Story by Amanda Domsitz
For those looking forward to getting their hands in the dirt this spring, there are some great tools and trends on the horizon for 2016. There is much that is new, and many returning favorites are more popular than ever to help create a garden that is bountiful, beautiful and beneficial this year.
Clinton County Farm Bureau member Mike McCarty of McCarty Gardens in Sabina suggests incorporating edibles for harvest or just as a garden accent. Some of the more popular edibles to add into a landscape include cabbage, purple leaf basil, kale, artichoke, and Swiss chard. For a unique combination of both edibles and common plants in your yard this summer, try sage and succulents; thyme and phormium; Swiss chard and sweet alyssum; or Chinese cabbage and tulips.
Many garden centers offer pre-planted container pots with a mixture of plants that grow well together ready for you to purchase.
“There is a plant called Wandering Jew, which is a house plant. I can see this becoming popular this year in an outdoor container pot,” McCarty said. “It has an interesting foliage and working it in with a traditional annual can be eye-catching.”
Square Foot Gardening and Raised Beds
This type of garden is great for not only small areas and tighter spaces but it is also good for older generations and has been a trend for some time. Raised beds are also being used within rooftop gardens to provide naturalistic settings to urban areas.
McCarty has noticed more people are going away from large gardens and they are now installing smaller, raised beds. This helps in situations with space restraints. It also helps those who find it more of a struggle to kneel on the ground to tend to their garden.
Succulents and Fairy Gardening
“This is a great way to get young children involved and excited about gardening,” McCarty said. Fairy gardening is a continuing trend from last year, but McCarty said his garden center has continued to sell many accessories as well as pre-made fairy gardens, which are also continuing to grow in popularity. Keep an eye out for these low-maintenance plants being used in bouquets and boutonnieres for events, as well as vertical walls and wreaths.
Low Maintenance Landscaping
Mulch is being replaced by stone and other groundcovers as a simple alternative. “Many families are busier than ever and looking for a low-maintenance landscape option. We have had more and more requests for aggregates,” said McCarty. Other low-maintenance plants that will be hot items this year are ornamental grasses, petunias and Lantana, which is a perennial in the verbena family.
Native and Non-Invasive Species
“Consumers are becoming more aware of plants that are invasive and are avoiding using those in their landscape,” McCarty said. Recently in Ohio, the Callery Pear Tree has been labeled as invasive. These can be seen on roadways, parks and wild areas and the fast growth rate has played a role in its rise to invasive status. Consumers and gardeners are being encouraged not to use these types of species in their home gardens and research less invasive plants. For a list of Ohio’s top invasive plants, go to ohiodnr.gov/invasivespecies.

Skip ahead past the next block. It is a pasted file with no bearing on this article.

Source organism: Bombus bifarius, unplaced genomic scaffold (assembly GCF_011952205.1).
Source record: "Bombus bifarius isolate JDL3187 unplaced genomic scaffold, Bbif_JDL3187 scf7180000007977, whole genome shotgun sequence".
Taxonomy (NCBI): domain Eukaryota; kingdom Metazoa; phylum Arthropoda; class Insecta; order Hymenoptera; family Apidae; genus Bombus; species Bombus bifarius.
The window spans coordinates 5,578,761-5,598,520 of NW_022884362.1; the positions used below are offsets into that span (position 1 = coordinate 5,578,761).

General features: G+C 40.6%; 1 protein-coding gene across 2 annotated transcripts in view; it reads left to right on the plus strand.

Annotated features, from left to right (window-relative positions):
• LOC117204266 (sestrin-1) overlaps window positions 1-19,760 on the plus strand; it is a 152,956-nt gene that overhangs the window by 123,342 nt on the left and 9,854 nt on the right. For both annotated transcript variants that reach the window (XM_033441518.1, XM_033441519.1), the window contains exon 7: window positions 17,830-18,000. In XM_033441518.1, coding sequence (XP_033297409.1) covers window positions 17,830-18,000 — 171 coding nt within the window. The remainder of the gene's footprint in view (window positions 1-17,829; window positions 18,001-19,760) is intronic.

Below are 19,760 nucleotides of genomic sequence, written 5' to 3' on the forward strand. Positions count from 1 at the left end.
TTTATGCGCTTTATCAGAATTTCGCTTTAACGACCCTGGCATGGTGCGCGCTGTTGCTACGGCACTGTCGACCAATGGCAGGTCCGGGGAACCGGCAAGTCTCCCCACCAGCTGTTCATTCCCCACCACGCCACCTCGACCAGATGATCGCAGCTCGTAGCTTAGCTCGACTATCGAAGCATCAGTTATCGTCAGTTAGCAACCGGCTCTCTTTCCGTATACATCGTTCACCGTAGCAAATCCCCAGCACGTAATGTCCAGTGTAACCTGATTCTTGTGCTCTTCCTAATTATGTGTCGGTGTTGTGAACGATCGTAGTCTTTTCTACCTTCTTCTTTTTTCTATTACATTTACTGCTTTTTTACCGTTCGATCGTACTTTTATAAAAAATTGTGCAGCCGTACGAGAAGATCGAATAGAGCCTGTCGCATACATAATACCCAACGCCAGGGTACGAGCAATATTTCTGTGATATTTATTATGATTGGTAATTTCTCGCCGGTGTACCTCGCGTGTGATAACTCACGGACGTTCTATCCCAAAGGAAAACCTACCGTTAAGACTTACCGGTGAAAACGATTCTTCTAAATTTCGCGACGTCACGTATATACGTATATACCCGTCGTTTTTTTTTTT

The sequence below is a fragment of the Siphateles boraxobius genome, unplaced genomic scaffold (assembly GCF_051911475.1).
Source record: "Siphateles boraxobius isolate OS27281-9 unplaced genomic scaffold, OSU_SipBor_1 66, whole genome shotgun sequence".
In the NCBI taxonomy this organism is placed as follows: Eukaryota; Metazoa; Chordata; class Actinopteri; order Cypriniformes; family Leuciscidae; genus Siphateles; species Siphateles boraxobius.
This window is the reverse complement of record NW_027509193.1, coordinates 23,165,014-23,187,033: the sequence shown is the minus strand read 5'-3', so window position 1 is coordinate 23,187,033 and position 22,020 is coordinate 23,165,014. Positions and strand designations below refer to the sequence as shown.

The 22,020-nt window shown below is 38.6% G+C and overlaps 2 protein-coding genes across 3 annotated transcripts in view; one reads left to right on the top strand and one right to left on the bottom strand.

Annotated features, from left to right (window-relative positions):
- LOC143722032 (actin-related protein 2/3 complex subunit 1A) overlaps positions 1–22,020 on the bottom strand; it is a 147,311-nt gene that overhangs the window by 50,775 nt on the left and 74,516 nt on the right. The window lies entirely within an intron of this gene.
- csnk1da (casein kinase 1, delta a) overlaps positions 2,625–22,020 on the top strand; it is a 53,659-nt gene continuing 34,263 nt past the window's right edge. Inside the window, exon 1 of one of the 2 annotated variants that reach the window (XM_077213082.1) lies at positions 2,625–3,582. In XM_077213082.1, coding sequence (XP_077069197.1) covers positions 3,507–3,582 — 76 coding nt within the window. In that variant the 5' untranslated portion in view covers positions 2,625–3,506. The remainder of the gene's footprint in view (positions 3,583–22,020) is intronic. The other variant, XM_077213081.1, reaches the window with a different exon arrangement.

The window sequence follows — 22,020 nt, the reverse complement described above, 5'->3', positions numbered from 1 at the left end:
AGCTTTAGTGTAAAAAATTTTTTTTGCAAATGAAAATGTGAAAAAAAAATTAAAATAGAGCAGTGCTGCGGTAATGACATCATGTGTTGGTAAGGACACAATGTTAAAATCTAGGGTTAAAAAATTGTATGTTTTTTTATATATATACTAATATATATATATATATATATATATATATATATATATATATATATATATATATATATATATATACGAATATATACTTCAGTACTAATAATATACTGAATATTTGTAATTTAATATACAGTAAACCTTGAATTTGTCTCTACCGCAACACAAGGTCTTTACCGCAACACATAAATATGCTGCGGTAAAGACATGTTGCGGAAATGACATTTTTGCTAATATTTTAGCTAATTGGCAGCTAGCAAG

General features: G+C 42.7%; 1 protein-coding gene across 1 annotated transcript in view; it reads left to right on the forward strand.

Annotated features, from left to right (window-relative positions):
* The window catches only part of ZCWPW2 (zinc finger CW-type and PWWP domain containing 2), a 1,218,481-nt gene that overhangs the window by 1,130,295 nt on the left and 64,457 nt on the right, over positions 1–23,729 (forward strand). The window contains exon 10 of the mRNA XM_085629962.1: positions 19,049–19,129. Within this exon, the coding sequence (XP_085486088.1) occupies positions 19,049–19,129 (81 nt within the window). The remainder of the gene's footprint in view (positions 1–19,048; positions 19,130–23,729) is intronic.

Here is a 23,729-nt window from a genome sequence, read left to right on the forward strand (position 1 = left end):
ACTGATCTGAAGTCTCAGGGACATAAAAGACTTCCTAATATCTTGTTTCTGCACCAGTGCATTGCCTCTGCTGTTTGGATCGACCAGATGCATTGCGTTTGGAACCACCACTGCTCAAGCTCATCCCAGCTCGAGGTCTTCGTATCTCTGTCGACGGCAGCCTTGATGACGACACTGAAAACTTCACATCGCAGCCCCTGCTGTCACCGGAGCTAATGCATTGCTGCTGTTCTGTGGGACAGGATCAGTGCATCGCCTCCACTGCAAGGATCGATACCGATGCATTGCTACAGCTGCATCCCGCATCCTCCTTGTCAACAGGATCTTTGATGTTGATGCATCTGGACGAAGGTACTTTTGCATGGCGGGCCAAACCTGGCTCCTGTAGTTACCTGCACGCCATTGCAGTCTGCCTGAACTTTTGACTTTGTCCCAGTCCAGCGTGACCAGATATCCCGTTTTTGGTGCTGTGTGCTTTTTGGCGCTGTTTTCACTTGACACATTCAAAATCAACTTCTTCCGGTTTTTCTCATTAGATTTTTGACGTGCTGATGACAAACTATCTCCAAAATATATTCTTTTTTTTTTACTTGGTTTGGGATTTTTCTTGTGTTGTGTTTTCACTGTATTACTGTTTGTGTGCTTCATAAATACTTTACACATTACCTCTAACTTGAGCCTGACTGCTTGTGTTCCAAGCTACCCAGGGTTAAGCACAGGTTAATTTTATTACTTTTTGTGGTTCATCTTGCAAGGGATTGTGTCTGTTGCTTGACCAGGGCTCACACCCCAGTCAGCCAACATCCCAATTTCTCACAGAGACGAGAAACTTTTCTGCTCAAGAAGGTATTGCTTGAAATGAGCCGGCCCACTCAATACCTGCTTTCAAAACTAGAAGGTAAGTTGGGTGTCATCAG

Having a potted herb garden right in your kitchen not only provides fresh, accessible ingredients while cooking, but it looks great on a windowsill. Be creative in ways you plant such as mason jars, or pots painted with chalkboard paint for easy labeling. McCarty suggested a well-lit area and regular watering. Popular no-fuss herbs to try are basil, mint, chives, cilantro and kale.
NaTECHure (nature and technology)
One industry trend is younger people getting involved in gardening again. It used to be a hobby for the older generation, but there’s a specific reason for the youth movement. They want to know where their food is coming from.
Whether the gardener is a well-seasoned green thumb or a beginner, there are apps to help with almost every aspect of gardening. Here are two popular gardening apps:
Garden Plan Pro – Draw out your vegetable beds, add plants and move them around to get the perfect layout. Whether you use traditional row planting, containers, raised beds or square-foot gardening, the Garden Planner adapts to suit your gardening style.
Leafsnap – An electronic field guide was developed by researchers from Columbia University, the University of Maryland, and the Smithsonian Institution. This free mobile app uses visual recognition software to help identify tree species from photographs of their leaves.
Photos courtesy of McCarty Gardens and iStockPhoto.com